The life of objects

We were looking at objects and how some objects can have more than a visual attraction but include life stories, memories, hidden value.

I started making a list of all the ‘things’ I possess that hold hidden meanings and stories… my first love doll that I searched 20 years for, my £250 Barbie doll bought as a long term financial investment. I have letters to my dad from Catherine Bramwell Booth, my nanas commissioning sash. I started to realise just how many objects I horde and to tell their stories would take a long time, so I’ve chosen two, one physical and one virtual.

My parents are retired Salvation Army ministers, they moved around the country throughout their lives and retired in Morley, a place they’ve never lived in.

My mothers parents were also Army ministers, again moving around the country, as was my Aunty and Uncle.

My dad’s family are pretty much unknown. I wasn’t adopted, but recognise the feeling of not knowing my roots. Born in Bristol I moved to Birmingham, then Scarborough before I was 6 months old. Then Leeds, Manchester, Rochdale before returning to Leeds to attend Music college. I call myself Yorkshire because I lived here the longest, but my inner voice mumbles… But I wasn’t born here.

My mum doesn’t seem to feel this loss, she’s not a hoarder probably because she’s had to move regularly her whole life. Her mum came from Stockport and dad from Darwin. She has a cousin living in Stockport so has a connection to a place.

My dad (a bit of a hero to me) was born in Bridgwater. His mum died when he was 4 and he grew up in extreme poverty eventually going into the workhouse as a child. As one point he stole food because of hunger and ended up in a young offenders home, this began years of life in and out of youth centres, Borstal and eventually prison. His family disowned him so we’ve had little contact although I believe I have a cousin in Bradford. My dad left prison, went into a Salvation Army hostel where he learnt to read and write and later became a minister. He worked with some of the most destitute people, often seeking out men rather than waiting for them to find him. He later gained an honorary degree from Manchester Polytechnic and freedom of Manchester, perhaps you understand where he gets his hero status from.

My upbringing has been in hostels with homeless men, my home in Manchester was a Victorian workhouse turned into a men’s hostel, even the Leeds home dated back 100 years, both since demolished. I don’t even have a building I can point to to say I came from here.

With nothing to point to or family members to claim as roots I have a box of objects that I keep as my roots. On my desk I have a pair of clogs.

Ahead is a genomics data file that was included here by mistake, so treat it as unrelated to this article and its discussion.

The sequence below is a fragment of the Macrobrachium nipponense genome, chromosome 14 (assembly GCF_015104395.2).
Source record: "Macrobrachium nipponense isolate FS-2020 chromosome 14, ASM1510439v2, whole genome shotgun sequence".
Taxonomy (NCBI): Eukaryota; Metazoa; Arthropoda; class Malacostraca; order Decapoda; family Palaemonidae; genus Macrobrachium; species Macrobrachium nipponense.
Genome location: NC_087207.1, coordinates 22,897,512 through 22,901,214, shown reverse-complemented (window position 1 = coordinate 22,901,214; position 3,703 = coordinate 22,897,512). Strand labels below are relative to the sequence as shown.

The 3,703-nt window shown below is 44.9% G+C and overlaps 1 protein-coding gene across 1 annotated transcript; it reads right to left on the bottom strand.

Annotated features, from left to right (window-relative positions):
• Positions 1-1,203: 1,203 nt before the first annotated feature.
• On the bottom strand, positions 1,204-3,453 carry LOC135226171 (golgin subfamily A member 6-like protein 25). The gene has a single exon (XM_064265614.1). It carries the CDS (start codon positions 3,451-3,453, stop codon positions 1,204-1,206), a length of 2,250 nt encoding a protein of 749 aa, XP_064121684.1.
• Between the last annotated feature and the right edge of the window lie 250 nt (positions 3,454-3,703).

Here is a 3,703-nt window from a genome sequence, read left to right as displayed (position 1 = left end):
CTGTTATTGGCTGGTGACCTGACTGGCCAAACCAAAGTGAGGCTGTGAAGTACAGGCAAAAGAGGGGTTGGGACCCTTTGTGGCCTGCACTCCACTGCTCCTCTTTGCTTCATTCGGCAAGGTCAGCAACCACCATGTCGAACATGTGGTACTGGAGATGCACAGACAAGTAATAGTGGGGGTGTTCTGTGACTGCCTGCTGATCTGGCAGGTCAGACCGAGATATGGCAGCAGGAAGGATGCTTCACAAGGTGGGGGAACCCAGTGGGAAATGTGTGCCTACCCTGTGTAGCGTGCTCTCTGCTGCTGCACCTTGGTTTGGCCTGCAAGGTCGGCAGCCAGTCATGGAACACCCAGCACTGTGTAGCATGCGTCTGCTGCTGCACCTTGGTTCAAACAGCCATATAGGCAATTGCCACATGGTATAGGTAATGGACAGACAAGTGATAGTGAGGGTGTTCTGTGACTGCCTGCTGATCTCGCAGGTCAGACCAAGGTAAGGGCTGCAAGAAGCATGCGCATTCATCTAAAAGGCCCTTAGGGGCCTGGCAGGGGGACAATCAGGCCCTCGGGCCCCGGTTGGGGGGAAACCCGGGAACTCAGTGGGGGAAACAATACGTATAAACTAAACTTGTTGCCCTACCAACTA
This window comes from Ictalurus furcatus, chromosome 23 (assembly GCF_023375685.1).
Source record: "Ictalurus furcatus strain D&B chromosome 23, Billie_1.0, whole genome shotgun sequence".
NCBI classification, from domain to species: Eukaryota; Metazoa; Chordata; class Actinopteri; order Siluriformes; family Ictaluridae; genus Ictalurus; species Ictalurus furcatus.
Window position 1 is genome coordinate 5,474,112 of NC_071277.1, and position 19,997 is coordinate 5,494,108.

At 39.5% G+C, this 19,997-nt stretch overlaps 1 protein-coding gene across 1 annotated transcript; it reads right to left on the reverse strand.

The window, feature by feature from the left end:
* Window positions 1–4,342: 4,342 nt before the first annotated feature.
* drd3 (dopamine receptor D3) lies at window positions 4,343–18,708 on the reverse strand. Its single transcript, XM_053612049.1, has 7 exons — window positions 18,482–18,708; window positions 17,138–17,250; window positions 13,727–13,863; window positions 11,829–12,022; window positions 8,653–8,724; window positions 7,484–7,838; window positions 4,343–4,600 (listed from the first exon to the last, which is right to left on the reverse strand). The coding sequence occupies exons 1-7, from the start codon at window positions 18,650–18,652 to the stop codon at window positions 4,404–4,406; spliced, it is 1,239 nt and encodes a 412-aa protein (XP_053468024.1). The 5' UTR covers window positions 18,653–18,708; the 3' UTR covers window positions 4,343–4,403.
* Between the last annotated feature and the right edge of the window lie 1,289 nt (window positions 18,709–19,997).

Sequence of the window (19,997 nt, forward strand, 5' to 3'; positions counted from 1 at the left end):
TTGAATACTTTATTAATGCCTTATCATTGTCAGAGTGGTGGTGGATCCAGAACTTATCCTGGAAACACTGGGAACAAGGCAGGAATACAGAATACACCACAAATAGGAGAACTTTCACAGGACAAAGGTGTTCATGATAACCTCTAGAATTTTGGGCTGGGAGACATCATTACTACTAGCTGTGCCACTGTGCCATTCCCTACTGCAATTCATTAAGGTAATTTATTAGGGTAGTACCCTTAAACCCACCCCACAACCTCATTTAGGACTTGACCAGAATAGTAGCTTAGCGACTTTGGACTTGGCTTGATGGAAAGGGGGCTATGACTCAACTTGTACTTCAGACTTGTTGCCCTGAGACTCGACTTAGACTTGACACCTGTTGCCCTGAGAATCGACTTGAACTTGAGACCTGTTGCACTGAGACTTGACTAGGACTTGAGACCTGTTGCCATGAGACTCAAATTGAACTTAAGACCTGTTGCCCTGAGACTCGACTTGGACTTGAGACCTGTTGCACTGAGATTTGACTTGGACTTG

One of the few things my mum has kept is these pair of shoes made for her when she was born in 1940. They were made in Lancashire because her mothers family came from there.

One of the things I am passionate about is keeping the old crafts alive. At University I like seeing the new machines that make things in a fraction of the time and am looking forward to using them, but I really enjoy coming home, getting out my spinning wheel or my lace bobbins and trying to perfect the skill of making something in a traditional way.

These clogs represent a family root I miss and craftsmanship I strive for. I love the hammer marks on the metal nails, the rough chiselled wooden sole and leather that’s still hard in places.

The other object is a virtual one.

Several years ago our family went on holiday to Somerset and took a day trip to Bridgwater. My dad’s never said much of his childhood but as we crossed a bridge we came across a row of houses, my dad pointed to one and said, “that’s the house I grew up in”, 2 Salmon Parade, then pointing a few doors down he said, “and that’s where my Grandad lived”.

I have gotten into a habit of making a regular google search of my dad, just in case something comes up.

Some time ago I found this image.


The image was dated 1902 and shows a man Salmon fishing on the river. The bridge in the background was the same bridge my dad took us over those years ago, the small white houses on the right are the homes of his family.

I knew my grandfather came from a line of fishermen but assumed Dad meant sea fishermen. The man on the boat is my Grandfather, he was a Salmon fisherman and boat builder. The image said the boats were Pocock boats, all of those boats were hand built by my family.

Two items, both with a family connection and history and both linking to a skilled craft.

Published by bettyvirago

Betty Virago is an award winning textile designer. Based in Yorkshire, England, and known for her Northern Folk dolls and the Quilts of Hope project.

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